Soccer on the other hand, well, they got no women. Instead, they lived in near obscurity. Any win they had went largely ignored. To raise money for their team, their parents worked concession at the football games. Additionally, because football raised money for the weight room, they were forced to swallow this pill with a smile. These parents had to grin and bear it, knowing that while their sons were heroes in the fall, they weren't front and center although they were as strong and tough as the young men playing under the Friday night lights. Their sons were tall and lanky or short and spindly, not Alpha Males built like blocks. But this is America. Soccer is not big. I say this not only because this is true, but also because there was clear resentment on the end of the soccer parents.

Nonetheless, the football team was giving. Their presence and winning streak not only paid for the weight room, but they let the other lesser saluted sporting teams use it. They greeted their jock cohorts like brothers and sisters, not the vicious landlords as Hollywood portrays. Still, it must have been a bitch to be a shrub in this sporting musical.

My brother Wendell, my sister Skipper, and I played soccer. Wendell played until eighth grade, when he got too big and stocky and switched to football. He translated his skills as a soccer player into football quite well. Unlike many of his teammates, he had speed and was able to take punishment as well as give it. And while practices in the heat are not easy for any big guy, Wendell got through it more gracefully than many of this teammates. Skipper played soccer until she injured her ACL. However, like many soccer players, she learned pain management and somehow ran cross country while lacking a vital ligament in her leg for years. They were able to so these things because of soccer toughness. I on the other hand just sucked and knew when to get the fuck off the field.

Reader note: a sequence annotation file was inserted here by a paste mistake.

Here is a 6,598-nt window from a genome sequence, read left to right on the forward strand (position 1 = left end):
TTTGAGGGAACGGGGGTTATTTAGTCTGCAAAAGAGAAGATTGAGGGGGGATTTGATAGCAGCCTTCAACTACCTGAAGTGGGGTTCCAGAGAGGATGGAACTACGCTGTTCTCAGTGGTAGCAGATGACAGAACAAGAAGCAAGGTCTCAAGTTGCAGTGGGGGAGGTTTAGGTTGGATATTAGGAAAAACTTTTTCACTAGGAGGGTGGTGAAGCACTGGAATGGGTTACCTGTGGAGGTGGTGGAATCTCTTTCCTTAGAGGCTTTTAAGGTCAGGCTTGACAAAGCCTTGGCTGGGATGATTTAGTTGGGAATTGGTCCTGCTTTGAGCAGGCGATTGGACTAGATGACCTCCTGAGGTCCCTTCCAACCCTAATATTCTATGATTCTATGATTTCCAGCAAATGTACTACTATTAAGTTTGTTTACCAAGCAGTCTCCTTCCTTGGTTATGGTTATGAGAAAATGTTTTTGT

The USA was once the laughing stock. However, we got quite far in this cup. Americans showed respect for this often overshadowed, over looked sport. These gifted athletes shined. They had their day. And we also began to understand that there were sports outside of football, baseball, and basketball that needed our attention. Truth be told, not every young man is going to shine on the grid iron, ball court, or diamond. Some might shine on the big green. And that's okay, because we need people there too. Fun fact, all the Euro players are dating or married to models. So sometimes on the big green, you can do quite well for yourself, too

So when summer comes to an end, and fall approaches, I will see the kids heading to soccer practice.  Some will be tall and thin like reeds, tripping over their own two feet as their body waits to catch up to itself. Others will be tiny, carrying water jugs that are as big and weigh as much as they do. Their parents will strap on the shin guards, and make sure the mouth protectors are fit to size. And then when their kid takes the field, they will cheer and hope that they don't get injured.

Instead of writing them off, my heart will warm a little. They are working and fighting hard. Finally in America, we realize these young men have a place and purpose, too. Like many a pee wee football player is a potential NFLer, they are planting the same seeds in little league soccer.

Perhaps one of these young men will be our next World Cup Superstar.

Come to my book signing
Thursday July 3
Don't Tell Mama
343 W. 46 st
12 dollars gets you in, and gets you a copy of the book
If you bring your book, get in for free.